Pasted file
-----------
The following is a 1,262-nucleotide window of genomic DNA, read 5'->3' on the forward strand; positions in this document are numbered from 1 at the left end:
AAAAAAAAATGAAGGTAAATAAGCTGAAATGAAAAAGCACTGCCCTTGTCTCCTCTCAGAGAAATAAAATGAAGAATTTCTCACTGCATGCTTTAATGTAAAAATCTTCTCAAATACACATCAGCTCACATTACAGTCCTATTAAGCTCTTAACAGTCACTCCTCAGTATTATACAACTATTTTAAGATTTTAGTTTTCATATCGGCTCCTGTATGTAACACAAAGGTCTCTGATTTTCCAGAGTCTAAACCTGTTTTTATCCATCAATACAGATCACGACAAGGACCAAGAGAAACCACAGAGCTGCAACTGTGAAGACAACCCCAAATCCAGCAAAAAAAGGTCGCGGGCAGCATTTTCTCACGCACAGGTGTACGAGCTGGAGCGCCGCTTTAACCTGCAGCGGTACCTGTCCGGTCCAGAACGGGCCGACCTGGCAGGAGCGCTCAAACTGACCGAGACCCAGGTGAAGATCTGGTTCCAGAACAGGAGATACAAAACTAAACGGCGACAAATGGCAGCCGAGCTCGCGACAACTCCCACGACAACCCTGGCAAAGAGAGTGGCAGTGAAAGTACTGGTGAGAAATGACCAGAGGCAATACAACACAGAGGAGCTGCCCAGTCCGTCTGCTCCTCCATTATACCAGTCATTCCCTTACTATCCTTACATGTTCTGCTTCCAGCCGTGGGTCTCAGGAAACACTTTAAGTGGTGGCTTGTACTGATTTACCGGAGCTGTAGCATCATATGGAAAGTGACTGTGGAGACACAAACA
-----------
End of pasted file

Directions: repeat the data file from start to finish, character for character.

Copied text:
The following is a 1,262-nucleotide window of genomic DNA, read 5'->3' on the forward strand; positions in this document are numbered from 1 at the left end:
AAAAAAAAATGAAGGTAAATAAGCTGAAATGAAAAAGCACTGCCCTTGTCTCCTCTCAGAGAAATAAAATGAAGAATTTCTCACTGCATGCTTTAATGTAAAAATCTTCTCAAATACACATCAGCTCACATTACAGTCCTATTAAGCTCTTAACAGTCACTCCTCAGTATTATACAACTATTTTAAGATTTTAGTTTTCATATCGGCTCCTGTATGTAACACAAAGGTCTCTGATTTTCCAGAGTCTAAACCTGTTTTTATCCATCAATACAGATCACGACAAGGACCAAGAGAAACCACAGAGCTGCAACTGTGAAGACAACCCCAAATCCAGCAAAAAAAGGTCGCGGGCAGCATTTTCTCACGCACAGGTGTACGAGCTGGAGCGCCGCTTTAACCTGCAGCGGTACCTGTCCGGTCCAGAACGGGCCGACCTGGCAGGAGCGCTCAAACTGACCGAGACCCAGGTGAAGATCTGGTTCCAGAACAGGAGATACAAAACTAAACGGCGACAAATGGCAGCCGAGCTCGCGACAACTCCCACGACAACCCTGGCAAAGAGAGTGGCAGTGAAAGTACTGGTGAGAAATGACCAGAGGCAATACAACACAGAGGAGCTGCCCAGTCCGTCTGCTCCTCCATTATACCAGTCATTCCCTTACTATCCTTACATGTTCTGCTTCCAGCCGTGGGTCTCAGGAAACACTTTAAGTGGTGGCTTGTACTGATTTACCGGAGCTGTAGCATCATATGGAAAGTGACTGTGGAGACACAAACA